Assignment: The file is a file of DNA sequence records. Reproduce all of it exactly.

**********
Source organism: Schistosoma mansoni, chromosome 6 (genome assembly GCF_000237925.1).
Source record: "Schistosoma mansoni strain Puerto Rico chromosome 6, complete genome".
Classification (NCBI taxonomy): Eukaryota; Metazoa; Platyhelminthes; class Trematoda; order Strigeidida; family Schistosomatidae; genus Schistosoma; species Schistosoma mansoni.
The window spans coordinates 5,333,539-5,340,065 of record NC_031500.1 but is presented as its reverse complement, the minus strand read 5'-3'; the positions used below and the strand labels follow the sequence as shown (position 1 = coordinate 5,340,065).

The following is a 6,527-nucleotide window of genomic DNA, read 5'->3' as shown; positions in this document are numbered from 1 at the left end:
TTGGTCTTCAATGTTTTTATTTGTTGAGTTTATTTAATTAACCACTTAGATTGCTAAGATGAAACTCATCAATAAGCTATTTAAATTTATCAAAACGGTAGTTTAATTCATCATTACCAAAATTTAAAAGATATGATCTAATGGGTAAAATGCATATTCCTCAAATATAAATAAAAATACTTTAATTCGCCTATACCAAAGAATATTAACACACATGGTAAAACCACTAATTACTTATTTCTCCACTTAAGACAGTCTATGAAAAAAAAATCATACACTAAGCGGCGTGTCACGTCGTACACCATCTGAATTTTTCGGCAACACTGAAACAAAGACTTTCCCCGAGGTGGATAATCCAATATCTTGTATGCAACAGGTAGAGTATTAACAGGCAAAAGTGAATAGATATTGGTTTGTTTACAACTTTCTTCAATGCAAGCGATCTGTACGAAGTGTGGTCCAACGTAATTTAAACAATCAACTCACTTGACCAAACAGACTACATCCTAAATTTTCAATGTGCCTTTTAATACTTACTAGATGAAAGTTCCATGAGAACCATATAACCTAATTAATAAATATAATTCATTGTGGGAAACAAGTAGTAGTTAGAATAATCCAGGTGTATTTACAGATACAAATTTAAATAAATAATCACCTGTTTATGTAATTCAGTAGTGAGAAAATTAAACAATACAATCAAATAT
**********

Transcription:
Source organism: Schistosoma mansoni, chromosome 6 (genome assembly GCF_000237925.1).
Source record: "Schistosoma mansoni strain Puerto Rico chromosome 6, complete genome".
Classification (NCBI taxonomy): Eukaryota; Metazoa; Platyhelminthes; class Trematoda; order Strigeidida; family Schistosomatidae; genus Schistosoma; species Schistosoma mansoni.
The window spans coordinates 5,333,539-5,340,065 of record NC_031500.1 but is presented as its reverse complement, the minus strand read 5'-3'; the positions used below and the strand labels follow the sequence as shown (position 1 = coordinate 5,340,065).

The following is a 6,527-nucleotide window of genomic DNA, read 5'->3' as shown; positions in this document are numbered from 1 at the left end:
TTGGTCTTCAATGTTTTTATTTGTTGAGTTTATTTAATTAACCACTTAGATTGCTAAGATGAAACTCATCAATAAGCTATTTAAATTTATCAAAACGGTAGTTTAATTCATCATTACCAAAATTTAAAAGATATGATCTAATGGGTAAAATGCATATTCCTCAAATATAAATAAAAATACTTTAATTCGCCTATACCAAAGAATATTAACACACATGGTAAAACCACTAATTACTTATTTCTCCACTTAAGACAGTCTATGAAAAAAAAATCATACACTAAGCGGCGTGTCACGTCGTACACCATCTGAATTTTTCGGCAACACTGAAACAAAGACTTTCCCCGAGGTGGATAATCCAATATCTTGTATGCAACAGGTAGAGTATTAACAGGCAAAAGTGAATAGATATTGGTTTGTTTACAACTTTCTTCAATGCAAGCGATCTGTACGAAGTGTGGTCCAACGTAATTTAAACAATCAACTCACTTGACCAAACAGACTACATCCTAAATTTTCAATGTGCCTTTTAATACTTACTAGATGAAAGTTCCATGAGAACCATATAACCTAATTAATAAATATAATTCATTGTGGGAAACAAGTAGTAGTTAGAATAATCCAGGTGTATTTACAGATACAAATTTAAATAAATAATCACCTGTTTATGTAATTCAGTAGTGAGAAAATTAAACAATACAATCAAATAT